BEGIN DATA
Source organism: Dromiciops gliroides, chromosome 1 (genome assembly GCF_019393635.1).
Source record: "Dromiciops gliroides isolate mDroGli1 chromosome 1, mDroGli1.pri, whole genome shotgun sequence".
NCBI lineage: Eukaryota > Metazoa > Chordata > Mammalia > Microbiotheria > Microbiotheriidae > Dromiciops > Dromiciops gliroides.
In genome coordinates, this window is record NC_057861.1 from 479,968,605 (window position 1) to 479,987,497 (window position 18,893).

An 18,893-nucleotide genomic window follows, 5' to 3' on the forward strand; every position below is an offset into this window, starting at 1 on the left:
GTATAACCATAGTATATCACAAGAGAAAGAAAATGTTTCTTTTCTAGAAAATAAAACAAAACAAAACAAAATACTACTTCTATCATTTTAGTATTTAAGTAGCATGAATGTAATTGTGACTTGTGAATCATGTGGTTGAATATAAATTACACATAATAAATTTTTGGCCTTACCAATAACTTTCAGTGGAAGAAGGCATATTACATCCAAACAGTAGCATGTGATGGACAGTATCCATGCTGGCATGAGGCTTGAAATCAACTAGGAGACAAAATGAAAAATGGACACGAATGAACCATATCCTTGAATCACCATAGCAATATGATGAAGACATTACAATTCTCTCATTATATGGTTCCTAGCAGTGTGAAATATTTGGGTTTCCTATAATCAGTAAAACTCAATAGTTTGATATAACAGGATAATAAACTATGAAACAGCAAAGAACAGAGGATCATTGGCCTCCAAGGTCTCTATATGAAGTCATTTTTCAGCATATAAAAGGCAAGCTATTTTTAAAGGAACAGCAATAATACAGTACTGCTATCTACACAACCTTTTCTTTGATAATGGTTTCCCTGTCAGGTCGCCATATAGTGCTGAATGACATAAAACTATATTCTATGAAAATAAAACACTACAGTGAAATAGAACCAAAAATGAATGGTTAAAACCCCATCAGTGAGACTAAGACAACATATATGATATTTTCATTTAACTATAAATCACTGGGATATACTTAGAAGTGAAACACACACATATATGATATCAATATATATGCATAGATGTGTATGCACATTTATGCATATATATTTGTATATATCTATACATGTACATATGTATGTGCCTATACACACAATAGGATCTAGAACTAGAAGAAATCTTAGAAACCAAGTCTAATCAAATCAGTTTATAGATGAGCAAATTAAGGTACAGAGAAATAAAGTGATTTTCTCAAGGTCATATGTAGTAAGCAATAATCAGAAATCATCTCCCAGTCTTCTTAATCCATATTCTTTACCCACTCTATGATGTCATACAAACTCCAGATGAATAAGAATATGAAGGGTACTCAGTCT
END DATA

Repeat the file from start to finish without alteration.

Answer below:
Source organism: Dromiciops gliroides, chromosome 1 (genome assembly GCF_019393635.1).
Source record: "Dromiciops gliroides isolate mDroGli1 chromosome 1, mDroGli1.pri, whole genome shotgun sequence".
NCBI lineage: Eukaryota > Metazoa > Chordata > Mammalia > Microbiotheria > Microbiotheriidae > Dromiciops > Dromiciops gliroides.
In genome coordinates, this window is record NC_057861.1 from 479,968,605 (window position 1) to 479,987,497 (window position 18,893).

An 18,893-nucleotide genomic window follows, 5' to 3' on the forward strand; every position below is an offset into this window, starting at 1 on the left:
GTATAACCATAGTATATCACAAGAGAAAGAAAATGTTTCTTTTCTAGAAAATAAAACAAAACAAAACAAAATACTACTTCTATCATTTTAGTATTTAAGTAGCATGAATGTAATTGTGACTTGTGAATCATGTGGTTGAATATAAATTACACATAATAAATTTTTGGCCTTACCAATAACTTTCAGTGGAAGAAGGCATATTACATCCAAACAGTAGCATGTGATGGACAGTATCCATGCTGGCATGAGGCTTGAAATCAACTAGGAGACAAAATGAAAAATGGACACGAATGAACCATATCCTTGAATCACCATAGCAATATGATGAAGACATTACAATTCTCTCATTATATGGTTCCTAGCAGTGTGAAATATTTGGGTTTCCTATAATCAGTAAAACTCAATAGTTTGATATAACAGGATAATAAACTATGAAACAGCAAAGAACAGAGGATCATTGGCCTCCAAGGTCTCTATATGAAGTCATTTTTCAGCATATAAAAGGCAAGCTATTTTTAAAGGAACAGCAATAATACAGTACTGCTATCTACACAACCTTTTCTTTGATAATGGTTTCCCTGTCAGGTCGCCATATAGTGCTGAATGACATAAAACTATATTCTATGAAAATAAAACACTACAGTGAAATAGAACCAAAAATGAATGGTTAAAACCCCATCAGTGAGACTAAGACAACATATATGATATTTTCATTTAACTATAAATCACTGGGATATACTTAGAAGTGAAACACACACATATATGATATCAATATATATGCATAGATGTGTATGCACATTTATGCATATATATTTGTATATATCTATACATGTACATATGTATGTGCCTATACACACAATAGGATCTAGAACTAGAAGAAATCTTAGAAACCAAGTCTAATCAAATCAGTTTATAGATGAGCAAATTAAGGTACAGAGAAATAAAGTGATTTTCTCAAGGTCATATGTAGTAAGCAATAATCAGAAATCATCTCCCAGTCTTCTTAATCCATATTCTTTACCCACTCTATGATGTCATACAAACTCCAGATGAATAAGAATATGAAGGGTACTCAGTCT